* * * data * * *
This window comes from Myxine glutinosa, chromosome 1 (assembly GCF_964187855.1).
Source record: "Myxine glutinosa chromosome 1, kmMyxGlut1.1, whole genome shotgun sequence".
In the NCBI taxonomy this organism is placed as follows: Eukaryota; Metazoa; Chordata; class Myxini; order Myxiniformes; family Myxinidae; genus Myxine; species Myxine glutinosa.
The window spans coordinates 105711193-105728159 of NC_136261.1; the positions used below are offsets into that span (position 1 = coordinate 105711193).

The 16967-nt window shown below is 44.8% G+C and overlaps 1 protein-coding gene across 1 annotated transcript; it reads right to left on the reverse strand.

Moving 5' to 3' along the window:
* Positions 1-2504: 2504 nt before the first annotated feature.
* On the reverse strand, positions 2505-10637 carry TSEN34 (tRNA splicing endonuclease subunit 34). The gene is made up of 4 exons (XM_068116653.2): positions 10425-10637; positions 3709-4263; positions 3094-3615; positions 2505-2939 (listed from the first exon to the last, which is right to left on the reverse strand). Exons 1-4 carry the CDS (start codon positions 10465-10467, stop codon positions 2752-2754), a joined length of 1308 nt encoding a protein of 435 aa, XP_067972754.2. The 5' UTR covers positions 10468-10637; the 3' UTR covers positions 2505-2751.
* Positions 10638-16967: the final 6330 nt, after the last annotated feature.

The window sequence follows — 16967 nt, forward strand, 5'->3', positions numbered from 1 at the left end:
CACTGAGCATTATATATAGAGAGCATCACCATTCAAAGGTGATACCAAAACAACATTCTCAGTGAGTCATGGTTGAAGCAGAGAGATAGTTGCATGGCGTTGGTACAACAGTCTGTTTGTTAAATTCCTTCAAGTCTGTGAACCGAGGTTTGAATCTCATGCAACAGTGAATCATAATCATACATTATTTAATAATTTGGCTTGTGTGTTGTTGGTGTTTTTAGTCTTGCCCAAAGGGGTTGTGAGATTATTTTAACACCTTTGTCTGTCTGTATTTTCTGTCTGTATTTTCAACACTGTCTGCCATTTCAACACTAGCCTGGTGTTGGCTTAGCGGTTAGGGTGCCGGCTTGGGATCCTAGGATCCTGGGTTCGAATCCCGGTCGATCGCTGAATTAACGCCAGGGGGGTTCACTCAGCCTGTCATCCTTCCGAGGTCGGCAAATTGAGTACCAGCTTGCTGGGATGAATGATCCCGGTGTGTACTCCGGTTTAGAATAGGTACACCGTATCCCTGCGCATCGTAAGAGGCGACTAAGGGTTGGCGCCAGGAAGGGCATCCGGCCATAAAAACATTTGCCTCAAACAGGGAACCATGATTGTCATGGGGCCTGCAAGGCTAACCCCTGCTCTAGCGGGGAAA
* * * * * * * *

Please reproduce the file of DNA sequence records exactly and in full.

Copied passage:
This window comes from Myxine glutinosa, chromosome 1 (assembly GCF_964187855.1).
Source record: "Myxine glutinosa chromosome 1, kmMyxGlut1.1, whole genome shotgun sequence".
In the NCBI taxonomy this organism is placed as follows: Eukaryota; Metazoa; Chordata; class Myxini; order Myxiniformes; family Myxinidae; genus Myxine; species Myxine glutinosa.
The window spans coordinates 105711193-105728159 of NC_136261.1; the positions used below are offsets into that span (position 1 = coordinate 105711193).

The 16967-nt window shown below is 44.8% G+C and overlaps 1 protein-coding gene across 1 annotated transcript; it reads right to left on the reverse strand.

Moving 5' to 3' along the window:
* Positions 1-2504: 2504 nt before the first annotated feature.
* On the reverse strand, positions 2505-10637 carry TSEN34 (tRNA splicing endonuclease subunit 34). The gene is made up of 4 exons (XM_068116653.2): positions 10425-10637; positions 3709-4263; positions 3094-3615; positions 2505-2939 (listed from the first exon to the last, which is right to left on the reverse strand). Exons 1-4 carry the CDS (start codon positions 10465-10467, stop codon positions 2752-2754), a joined length of 1308 nt encoding a protein of 435 aa, XP_067972754.2. The 5' UTR covers positions 10468-10637; the 3' UTR covers positions 2505-2751.
* Positions 10638-16967: the final 6330 nt, after the last annotated feature.

The window sequence follows — 16967 nt, forward strand, 5'->3', positions numbered from 1 at the left end:
CACTGAGCATTATATATAGAGAGCATCACCATTCAAAGGTGATACCAAAACAACATTCTCAGTGAGTCATGGTTGAAGCAGAGAGATAGTTGCATGGCGTTGGTACAACAGTCTGTTTGTTAAATTCCTTCAAGTCTGTGAACCGAGGTTTGAATCTCATGCAACAGTGAATCATAATCATACATTATTTAATAATTTGGCTTGTGTGTTGTTGGTGTTTTTAGTCTTGCCCAAAGGGGTTGTGAGATTATTTTAACACCTTTGTCTGTCTGTATTTTCTGTCTGTATTTTCAACACTGTCTGCCATTTCAACACTAGCCTGGTGTTGGCTTAGCGGTTAGGGTGCCGGCTTGGGATCCTAGGATCCTGGGTTCGAATCCCGGTCGATCGCTGAATTAACGCCAGGGGGGTTCACTCAGCCTGTCATCCTTCCGAGGTCGGCAAATTGAGTACCAGCTTGCTGGGATGAATGATCCCGGTGTGTACTCCGGTTTAGAATAGGTACACCGTATCCCTGCGCATCGTAAGAGGCGACTAAGGGTTGGCGCCAGGAAGGGCATCCGGCCATAAAAACATTTGCCTCAAACAGGGAACCATGATTGTCATGGGGCCTGCAAGGCTAACCCCTGCTCTAGCGGGGAAA